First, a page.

Last Updated on May 22, 2018 by David Bryan
Last week saw reports of two major changes introduced by Google, removal of keyword search data from Google Analytics and their biggest algorithm change for 12 years, codenamed Hummingbird. If it was a bad week for marketers, the ultimate sufferers may be hard pressed businesses desperately trying to do the right thing but met with unneeded changes, secrecy and lack of support from the search engine giant.
Goodbye keyword data in Google Analytics
Firstly it became clear that Google will be removing access to keyword search data in Google Analytics by shifting ALL searches to secure URLs; in one instant removing from marketers and website owners the very data which they have traditionally relied on to assess the effectiveness of their SEO and internet marketing efforts. For those of you who use Google Analytics you may have seen this coming and noticed that the percentage of “not provided” keywords have been increasing due to Google encrypting search data when users are signed in to their Google account.
Hello Google Webmaster Tools keyword data
The good news is that we can still get keyword data from Google Webmaster Tools and in some ways it’s more useful. You have the ability to track keyword data including impressions, clicks and average position. The main limitation however is that it doesn’t provide search volume data and you can only track back as far as 90 days.
Secondly Google have very kindly introduced ANOTHER major change to their search algorithm with their usual combination of massive publicity for the event, public reassurance on the effect and complete secrecy about the methodology.
Hummingbird, Google’s biggest algorithm change in 12 Years
The latest algorithm change is called Hummingbird and webmasters, clawed by Panda and frozen out by Panda, will hope it does not prove to be another albatross for their clients. The message from Google wants to have it both ways: it’s their biggest algorithm change for 12 years but its effects on businesses should be limited.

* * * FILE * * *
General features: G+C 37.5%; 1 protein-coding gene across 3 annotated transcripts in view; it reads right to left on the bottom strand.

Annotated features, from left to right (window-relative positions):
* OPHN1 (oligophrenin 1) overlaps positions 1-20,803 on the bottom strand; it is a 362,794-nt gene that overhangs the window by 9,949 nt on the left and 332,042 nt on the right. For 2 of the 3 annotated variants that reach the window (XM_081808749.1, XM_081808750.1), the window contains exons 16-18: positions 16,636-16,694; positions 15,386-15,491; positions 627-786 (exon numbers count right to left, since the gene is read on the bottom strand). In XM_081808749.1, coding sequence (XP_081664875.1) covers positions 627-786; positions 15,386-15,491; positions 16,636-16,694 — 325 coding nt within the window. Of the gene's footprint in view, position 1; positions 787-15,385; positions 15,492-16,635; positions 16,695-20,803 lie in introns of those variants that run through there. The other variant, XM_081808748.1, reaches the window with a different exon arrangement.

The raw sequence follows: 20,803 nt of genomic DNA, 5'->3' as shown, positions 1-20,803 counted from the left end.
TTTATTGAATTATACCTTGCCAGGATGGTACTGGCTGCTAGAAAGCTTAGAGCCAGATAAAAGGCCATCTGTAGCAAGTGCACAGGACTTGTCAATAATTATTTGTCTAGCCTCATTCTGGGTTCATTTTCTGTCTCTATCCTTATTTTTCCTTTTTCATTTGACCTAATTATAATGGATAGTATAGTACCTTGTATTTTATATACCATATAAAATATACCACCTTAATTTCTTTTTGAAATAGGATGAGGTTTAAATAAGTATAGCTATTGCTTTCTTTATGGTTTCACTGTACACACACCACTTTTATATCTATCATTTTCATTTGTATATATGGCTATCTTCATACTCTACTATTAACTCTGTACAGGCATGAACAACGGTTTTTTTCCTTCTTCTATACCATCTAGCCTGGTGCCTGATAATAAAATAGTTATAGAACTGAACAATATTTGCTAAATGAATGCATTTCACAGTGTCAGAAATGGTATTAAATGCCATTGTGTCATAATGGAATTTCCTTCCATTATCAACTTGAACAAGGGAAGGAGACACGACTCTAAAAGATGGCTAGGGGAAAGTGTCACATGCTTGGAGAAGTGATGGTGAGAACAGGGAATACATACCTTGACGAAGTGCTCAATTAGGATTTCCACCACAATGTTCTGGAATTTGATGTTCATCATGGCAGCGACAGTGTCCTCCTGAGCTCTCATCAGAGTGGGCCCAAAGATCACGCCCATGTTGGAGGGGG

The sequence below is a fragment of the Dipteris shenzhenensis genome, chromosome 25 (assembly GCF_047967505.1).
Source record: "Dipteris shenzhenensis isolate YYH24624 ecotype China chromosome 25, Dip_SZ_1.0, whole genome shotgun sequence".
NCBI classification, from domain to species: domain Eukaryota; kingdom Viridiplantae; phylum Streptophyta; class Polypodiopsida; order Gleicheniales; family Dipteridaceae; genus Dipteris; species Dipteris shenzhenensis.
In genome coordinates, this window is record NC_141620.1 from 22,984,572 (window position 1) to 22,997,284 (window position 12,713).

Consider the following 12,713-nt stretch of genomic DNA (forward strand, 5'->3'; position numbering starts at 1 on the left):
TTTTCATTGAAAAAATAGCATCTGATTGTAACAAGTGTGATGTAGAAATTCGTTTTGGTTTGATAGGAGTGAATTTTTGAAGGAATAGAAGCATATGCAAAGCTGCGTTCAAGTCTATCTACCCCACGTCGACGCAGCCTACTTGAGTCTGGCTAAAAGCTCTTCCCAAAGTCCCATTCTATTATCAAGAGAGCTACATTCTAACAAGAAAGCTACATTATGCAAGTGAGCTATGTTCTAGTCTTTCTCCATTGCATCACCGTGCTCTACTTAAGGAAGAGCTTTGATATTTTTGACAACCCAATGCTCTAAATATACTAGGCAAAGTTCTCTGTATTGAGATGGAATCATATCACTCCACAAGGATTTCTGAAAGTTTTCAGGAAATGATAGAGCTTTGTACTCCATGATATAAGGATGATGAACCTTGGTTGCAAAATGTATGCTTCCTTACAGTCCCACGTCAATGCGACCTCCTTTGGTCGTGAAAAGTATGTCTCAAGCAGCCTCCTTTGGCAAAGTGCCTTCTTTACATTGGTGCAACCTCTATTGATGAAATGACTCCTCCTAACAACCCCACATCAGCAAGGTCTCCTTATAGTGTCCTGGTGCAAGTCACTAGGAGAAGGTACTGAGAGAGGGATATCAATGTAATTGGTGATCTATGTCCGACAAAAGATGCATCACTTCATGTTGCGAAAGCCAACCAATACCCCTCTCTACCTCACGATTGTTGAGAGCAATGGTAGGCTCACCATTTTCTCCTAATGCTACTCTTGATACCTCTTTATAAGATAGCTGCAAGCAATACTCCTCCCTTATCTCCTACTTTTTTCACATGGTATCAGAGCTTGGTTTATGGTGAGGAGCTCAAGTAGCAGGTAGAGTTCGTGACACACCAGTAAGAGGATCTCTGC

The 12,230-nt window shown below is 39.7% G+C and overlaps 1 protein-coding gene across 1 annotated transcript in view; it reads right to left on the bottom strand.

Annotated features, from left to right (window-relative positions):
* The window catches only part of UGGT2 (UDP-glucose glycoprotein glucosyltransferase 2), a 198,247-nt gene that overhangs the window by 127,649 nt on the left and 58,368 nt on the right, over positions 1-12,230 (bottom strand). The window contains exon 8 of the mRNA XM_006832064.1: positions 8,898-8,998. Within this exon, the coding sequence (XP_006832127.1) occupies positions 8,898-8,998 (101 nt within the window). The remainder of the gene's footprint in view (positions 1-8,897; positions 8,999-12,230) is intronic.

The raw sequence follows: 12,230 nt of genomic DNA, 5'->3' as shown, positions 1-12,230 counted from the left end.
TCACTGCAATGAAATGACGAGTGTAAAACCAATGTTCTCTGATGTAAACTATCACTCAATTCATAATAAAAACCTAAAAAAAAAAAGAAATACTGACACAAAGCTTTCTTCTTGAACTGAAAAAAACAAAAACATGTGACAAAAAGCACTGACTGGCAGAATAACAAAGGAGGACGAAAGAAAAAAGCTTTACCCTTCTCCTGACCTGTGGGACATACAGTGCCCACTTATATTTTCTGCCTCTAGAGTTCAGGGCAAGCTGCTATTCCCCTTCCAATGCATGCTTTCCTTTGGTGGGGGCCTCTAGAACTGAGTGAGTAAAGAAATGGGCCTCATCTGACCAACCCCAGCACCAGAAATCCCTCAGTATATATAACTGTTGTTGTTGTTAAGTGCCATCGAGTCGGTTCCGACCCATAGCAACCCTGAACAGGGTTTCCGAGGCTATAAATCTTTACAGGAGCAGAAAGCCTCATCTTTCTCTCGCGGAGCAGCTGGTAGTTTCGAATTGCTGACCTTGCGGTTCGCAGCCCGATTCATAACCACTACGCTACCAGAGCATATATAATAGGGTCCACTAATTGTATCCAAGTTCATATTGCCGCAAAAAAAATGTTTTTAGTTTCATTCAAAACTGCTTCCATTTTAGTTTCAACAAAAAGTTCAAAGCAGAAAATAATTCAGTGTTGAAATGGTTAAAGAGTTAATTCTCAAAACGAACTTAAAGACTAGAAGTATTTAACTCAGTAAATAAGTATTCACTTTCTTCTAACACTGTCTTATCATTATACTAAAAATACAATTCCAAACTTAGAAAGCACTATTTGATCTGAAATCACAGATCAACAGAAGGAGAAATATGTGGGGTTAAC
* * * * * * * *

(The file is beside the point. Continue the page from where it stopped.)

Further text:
Google’s aim with Hummingbird is to further refine the success of searches. Search industry reporter Danny Sullivan summed up the aims as follows:
Hummingbird should better focus on the meaning behind the words,” Sullivan reports. “It may better understand the actual location of your home, if you’ve shared that with Google. It might understand that ‘place’ means you want a brick-and-mortar store. It might get that ‘iPhone 5s’ is a particular type of electronic device carried by certain stores. Knowing all these meanings may help Google go beyond just finding pages with matching words.
One would have hoped that the current algorithm could be able to achieve all the above already. The new aim is to service ALL words within the search phrase – but again with the aim to move away from a dependency on ‘keywords’. Is there a contradiction here again?
Google has over 200 measurements to determine the ranking of a webpage and it is likely that sharing and social signals will continue to be increasingly weighted in the algorithm and play a bigger role in search engine results: is this for the benefit of consumers or for the benefit of providers such as, surprise surprise, Google+? Is there any evidence that all the many changes over the past three years have actually produced an improved quality of search results? Anecdotally, many would argue that here in the UK at least there have been gains and losses.
The message from Google is ‘don’t panic’: if your site has not been affected by now, it is unlikely you will ever. But again this makes no sense: if the algorithm is now using differently weighted factors, that will have an effect on how websites are built, updated and maintained in the future.
Perhaps the greatest frustration is the renewed sense of powerlessness against the behemoth that is Google and our reliance on them. Its continuing indifference to the small and medium sized businesses that make up the majority of the internet is staggering. Google is a global brand that continually works to support other large brands that can afford the investment in social media, content and media that is beyond the budget, resource and time of the local business trying to compete with ‘big brands’. These continued changes in our opinion are confirmation of this sad truth.
Image credit – Steve Smith
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